2019, PG-13, 129 min. Directed by M. Night Shyamalan. Starring Bruce Willis, Samuel L. Jackson, James McAvoy, Sarah Paulson, Anya Taylor-Joy, Charlayne Woodard, Spencer Treat Clark, Luke Kirby.
REVIEWED By Marc Savlov, Fri., Jan. 18, 2019
Unbreakable, M. Night Shyamalan’s follow-up to his 1999 game-changer The Sixth Sense, remains the director’s most nuanced, intellectually engaging, and pop culturally intuitive film to date. Tonally, if not totally, unique in the annals of superhero movies when it was released in 2000, it posited an irresistibly intriguing query: What if these so-called supermen and their villainous nemeses actually existed in the real world, unseen and unknown, even to themselves? Picture Clark Kent forever oblivious to his dime-comic destiny or Bruce Wayne working a grinding day job while propping up a teetering marriage sans Batsuit. Unbreakable preceded by eight years the Marvel Cinematic Universe we now find ourselves in, and predated the titanic cultural upheavals of 9/11 and endless war, Web 2.0 and the 24-hour bad news barrage, and our current age of endless anxiety. It was a tantalizing tale well told and a high point in co-stars Willis' and Jackson’s careers. Even better, it was a one-off cinematic thought experiment with no need for a sequel (or five). Or so the story went, right up until the final shot of Shyamalan’s surprise hit Split two years ago.
Glass is the capstone to this sneak-attack trilogy. If you haven’t encountered and absorbed the two previous films, then you’d be well advised to watch those before taking on Shyamalan’s latest. Or, better yet, just skip this disappointing denouement altogether and be done with it. Cobbled together on what appears to be a very low budget, Glass shatters under the weight of too many comic book allegories-cum-history lessons, weirdly abrupt plot machinations, epically puny bouts of brawny fisticuffs, and a third-act bit of outright what-the-fuck-ery that gives even the lamest deus ex machinas a bad name.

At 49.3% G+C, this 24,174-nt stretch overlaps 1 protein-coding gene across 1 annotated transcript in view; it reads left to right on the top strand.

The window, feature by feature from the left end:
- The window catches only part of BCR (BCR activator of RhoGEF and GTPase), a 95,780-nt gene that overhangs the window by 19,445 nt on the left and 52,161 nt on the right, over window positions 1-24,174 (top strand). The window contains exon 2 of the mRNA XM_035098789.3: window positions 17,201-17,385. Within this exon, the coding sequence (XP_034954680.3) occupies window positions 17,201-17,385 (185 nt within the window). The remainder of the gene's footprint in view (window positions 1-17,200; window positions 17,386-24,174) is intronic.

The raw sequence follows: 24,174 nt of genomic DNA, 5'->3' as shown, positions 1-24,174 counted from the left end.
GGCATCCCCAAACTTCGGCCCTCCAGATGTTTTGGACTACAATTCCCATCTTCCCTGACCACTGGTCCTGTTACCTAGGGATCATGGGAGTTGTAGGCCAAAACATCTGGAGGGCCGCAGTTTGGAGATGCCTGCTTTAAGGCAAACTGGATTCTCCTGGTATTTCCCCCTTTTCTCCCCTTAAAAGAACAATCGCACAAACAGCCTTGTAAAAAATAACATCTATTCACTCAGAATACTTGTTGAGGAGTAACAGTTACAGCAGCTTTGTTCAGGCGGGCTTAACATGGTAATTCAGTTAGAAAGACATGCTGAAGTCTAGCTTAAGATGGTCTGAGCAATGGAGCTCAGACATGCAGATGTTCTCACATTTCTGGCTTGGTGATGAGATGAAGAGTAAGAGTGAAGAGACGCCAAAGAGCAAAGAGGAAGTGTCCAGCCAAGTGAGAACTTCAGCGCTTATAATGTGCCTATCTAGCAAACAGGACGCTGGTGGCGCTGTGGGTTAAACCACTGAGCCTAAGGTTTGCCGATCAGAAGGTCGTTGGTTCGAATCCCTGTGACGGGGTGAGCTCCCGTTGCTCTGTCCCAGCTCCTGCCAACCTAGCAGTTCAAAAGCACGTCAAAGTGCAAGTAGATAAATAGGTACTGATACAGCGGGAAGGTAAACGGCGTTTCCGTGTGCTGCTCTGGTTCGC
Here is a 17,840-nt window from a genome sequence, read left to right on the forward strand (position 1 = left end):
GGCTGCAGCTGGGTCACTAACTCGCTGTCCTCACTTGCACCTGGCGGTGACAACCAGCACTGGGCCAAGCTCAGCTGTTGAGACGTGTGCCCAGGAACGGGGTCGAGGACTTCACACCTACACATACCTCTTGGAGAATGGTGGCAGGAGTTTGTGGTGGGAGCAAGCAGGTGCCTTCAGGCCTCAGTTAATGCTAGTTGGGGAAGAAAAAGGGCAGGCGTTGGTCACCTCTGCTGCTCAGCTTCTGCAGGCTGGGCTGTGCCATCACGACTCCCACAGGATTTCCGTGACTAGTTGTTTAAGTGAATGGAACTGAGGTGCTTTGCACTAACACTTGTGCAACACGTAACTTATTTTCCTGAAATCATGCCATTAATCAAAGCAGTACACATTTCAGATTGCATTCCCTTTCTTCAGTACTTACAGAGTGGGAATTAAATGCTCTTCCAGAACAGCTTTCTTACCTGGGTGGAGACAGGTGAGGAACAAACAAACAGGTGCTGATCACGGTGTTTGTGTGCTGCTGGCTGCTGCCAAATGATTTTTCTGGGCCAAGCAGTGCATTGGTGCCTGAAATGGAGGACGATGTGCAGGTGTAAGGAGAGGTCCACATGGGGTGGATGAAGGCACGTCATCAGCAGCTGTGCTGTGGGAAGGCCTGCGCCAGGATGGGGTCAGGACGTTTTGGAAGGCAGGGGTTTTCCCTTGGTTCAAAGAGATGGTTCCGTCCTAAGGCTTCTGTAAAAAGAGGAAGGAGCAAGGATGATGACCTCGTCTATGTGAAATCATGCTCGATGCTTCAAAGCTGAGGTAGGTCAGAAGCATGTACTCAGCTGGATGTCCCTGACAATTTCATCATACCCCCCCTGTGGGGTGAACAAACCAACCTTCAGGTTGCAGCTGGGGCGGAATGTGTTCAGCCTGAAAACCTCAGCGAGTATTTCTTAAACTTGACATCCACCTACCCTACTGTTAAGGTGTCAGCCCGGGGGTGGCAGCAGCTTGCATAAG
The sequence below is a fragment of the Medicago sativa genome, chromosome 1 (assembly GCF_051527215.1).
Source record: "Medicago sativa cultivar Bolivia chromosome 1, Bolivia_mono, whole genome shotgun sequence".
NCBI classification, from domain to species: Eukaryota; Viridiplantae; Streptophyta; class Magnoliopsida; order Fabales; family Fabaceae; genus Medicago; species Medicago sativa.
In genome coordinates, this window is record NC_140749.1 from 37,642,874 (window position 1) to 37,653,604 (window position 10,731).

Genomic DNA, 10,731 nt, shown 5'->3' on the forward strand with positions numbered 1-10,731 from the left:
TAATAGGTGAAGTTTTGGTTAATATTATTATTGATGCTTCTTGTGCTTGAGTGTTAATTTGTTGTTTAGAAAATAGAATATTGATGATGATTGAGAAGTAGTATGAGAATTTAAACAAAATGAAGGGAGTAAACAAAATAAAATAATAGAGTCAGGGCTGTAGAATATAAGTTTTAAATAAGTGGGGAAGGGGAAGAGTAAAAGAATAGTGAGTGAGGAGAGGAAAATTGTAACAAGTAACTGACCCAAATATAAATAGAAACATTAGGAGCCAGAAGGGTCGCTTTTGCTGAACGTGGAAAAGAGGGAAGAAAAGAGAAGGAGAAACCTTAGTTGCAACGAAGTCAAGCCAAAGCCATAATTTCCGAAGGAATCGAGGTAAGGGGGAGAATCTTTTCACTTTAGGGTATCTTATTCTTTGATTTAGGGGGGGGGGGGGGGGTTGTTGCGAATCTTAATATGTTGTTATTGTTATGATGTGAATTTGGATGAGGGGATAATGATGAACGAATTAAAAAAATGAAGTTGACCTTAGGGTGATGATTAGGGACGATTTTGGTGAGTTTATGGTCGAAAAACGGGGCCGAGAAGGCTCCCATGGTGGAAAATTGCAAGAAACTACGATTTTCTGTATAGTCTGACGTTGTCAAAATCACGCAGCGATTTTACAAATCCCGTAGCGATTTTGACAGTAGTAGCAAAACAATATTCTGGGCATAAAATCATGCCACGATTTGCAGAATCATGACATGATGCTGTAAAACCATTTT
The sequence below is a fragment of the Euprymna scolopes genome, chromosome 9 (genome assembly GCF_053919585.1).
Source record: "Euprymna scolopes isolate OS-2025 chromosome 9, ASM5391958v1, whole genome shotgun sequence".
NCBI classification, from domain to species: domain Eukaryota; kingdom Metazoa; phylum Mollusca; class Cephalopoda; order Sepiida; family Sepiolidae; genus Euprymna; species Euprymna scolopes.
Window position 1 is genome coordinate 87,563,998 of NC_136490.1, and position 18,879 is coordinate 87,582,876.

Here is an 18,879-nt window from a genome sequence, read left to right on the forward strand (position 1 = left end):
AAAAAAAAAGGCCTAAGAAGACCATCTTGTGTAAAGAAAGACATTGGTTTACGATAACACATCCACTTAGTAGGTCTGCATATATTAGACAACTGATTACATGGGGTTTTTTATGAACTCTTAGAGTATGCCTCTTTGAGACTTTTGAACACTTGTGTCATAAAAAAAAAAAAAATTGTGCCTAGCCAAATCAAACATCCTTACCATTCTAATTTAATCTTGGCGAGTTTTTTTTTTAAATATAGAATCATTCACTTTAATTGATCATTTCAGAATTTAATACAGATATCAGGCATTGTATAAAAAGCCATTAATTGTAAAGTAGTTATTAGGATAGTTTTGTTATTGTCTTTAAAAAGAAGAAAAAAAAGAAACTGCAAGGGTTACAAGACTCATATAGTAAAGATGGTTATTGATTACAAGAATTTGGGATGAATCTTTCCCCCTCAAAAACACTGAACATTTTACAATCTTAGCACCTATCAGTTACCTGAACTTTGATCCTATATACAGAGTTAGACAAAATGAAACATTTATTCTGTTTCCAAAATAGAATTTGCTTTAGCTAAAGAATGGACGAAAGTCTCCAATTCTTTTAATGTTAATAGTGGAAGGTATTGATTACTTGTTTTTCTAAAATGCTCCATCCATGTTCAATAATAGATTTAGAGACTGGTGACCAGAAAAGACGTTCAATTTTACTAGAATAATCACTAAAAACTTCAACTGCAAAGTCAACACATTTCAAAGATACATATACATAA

Glass is set for the most part in a forbidding, Victorian-era psychiatric facility that makes Halloween’s Smith’s Grove Sanitarium look like a model of high-tech, insurmountable security. The Shyamalan scripted story reunites Unbreakable’s sorta-supermensch David Dunn (Willis, stern) with the physically frail mad-genius villain Mr. Glass (Jackson, wacky) and then adds Split’s dissociatively disordered "The Horde" aka Kevin Wendell Crumb (McAvoy, hopelessly talented) into the often bewildering proceedings. Dr.-of-something-or-other Ellie Staple (Paulson) has somehow corralled these somewhat super-people into shackles with the stated aim of convincing them that they’re all simply delusional, and can be cured with little more than some group therapy and a laser to the forehead. Shyamalanigans ensue.
Glass is a minuscule epic with aspirations to be so much more than what it is, which is why it smarts so, watching it as a fan of comics, heroes, and the occasional M. Night movie. Shyamalan’s meta-conversation with a nowadays superhero-saturated audience feels overbearing and rote. He’s got loads to say about the definition of superheroics, sacrifice, and human potential in general, but Glass is hobbled by the director’s tendency to overthink his own ideas and then expound upon them, via his characters, to the point of no return box office. It’s proof that an ambitious, almost-auteur can be too smart for his own good while simultaneously being downright silly (see also: Lady in the Water). That’s the death knell for what might’ve, could’ve, should’ve been a genre classic that instead leaves you repeating the words “If only … if only.”